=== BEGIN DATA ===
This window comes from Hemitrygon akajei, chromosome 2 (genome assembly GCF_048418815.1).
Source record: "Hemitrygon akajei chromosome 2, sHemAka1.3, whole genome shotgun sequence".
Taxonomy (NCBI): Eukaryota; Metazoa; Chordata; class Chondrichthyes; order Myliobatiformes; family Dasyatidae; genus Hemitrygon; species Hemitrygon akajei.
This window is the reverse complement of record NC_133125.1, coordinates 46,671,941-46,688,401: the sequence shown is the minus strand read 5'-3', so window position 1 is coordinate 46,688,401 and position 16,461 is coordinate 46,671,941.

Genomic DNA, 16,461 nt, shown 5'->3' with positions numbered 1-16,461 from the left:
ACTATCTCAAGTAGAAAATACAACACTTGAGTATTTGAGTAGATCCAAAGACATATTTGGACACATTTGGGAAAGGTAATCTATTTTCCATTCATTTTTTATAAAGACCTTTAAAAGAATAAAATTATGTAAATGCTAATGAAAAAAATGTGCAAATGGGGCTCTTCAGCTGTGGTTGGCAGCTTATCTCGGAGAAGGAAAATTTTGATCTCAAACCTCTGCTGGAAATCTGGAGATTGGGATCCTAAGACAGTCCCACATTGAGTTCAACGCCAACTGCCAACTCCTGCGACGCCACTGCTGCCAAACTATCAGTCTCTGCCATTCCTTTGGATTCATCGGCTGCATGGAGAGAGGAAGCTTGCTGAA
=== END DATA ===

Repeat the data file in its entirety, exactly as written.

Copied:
This window comes from Hemitrygon akajei, chromosome 2 (genome assembly GCF_048418815.1).
Source record: "Hemitrygon akajei chromosome 2, sHemAka1.3, whole genome shotgun sequence".
Taxonomy (NCBI): Eukaryota; Metazoa; Chordata; class Chondrichthyes; order Myliobatiformes; family Dasyatidae; genus Hemitrygon; species Hemitrygon akajei.
This window is the reverse complement of record NC_133125.1, coordinates 46,671,941-46,688,401: the sequence shown is the minus strand read 5'-3', so window position 1 is coordinate 46,688,401 and position 16,461 is coordinate 46,671,941.

Genomic DNA, 16,461 nt, shown 5'->3' with positions numbered 1-16,461 from the left:
ACTATCTCAAGTAGAAAATACAACACTTGAGTATTTGAGTAGATCCAAAGACATATTTGGACACATTTGGGAAAGGTAATCTATTTTCCATTCATTTTTTATAAAGACCTTTAAAAGAATAAAATTATGTAAATGCTAATGAAAAAAATGTGCAAATGGGGCTCTTCAGCTGTGGTTGGCAGCTTATCTCGGAGAAGGAAAATTTTGATCTCAAACCTCTGCTGGAAATCTGGAGATTGGGATCCTAAGACAGTCCCACATTGAGTTCAACGCCAACTGCCAACTCCTGCGACGCCACTGCTGCCAAACTATCAGTCTCTGCCATTCCTTTGGATTCATCGGCTGCATGGAGAGAGGAAGCTTGCTGAA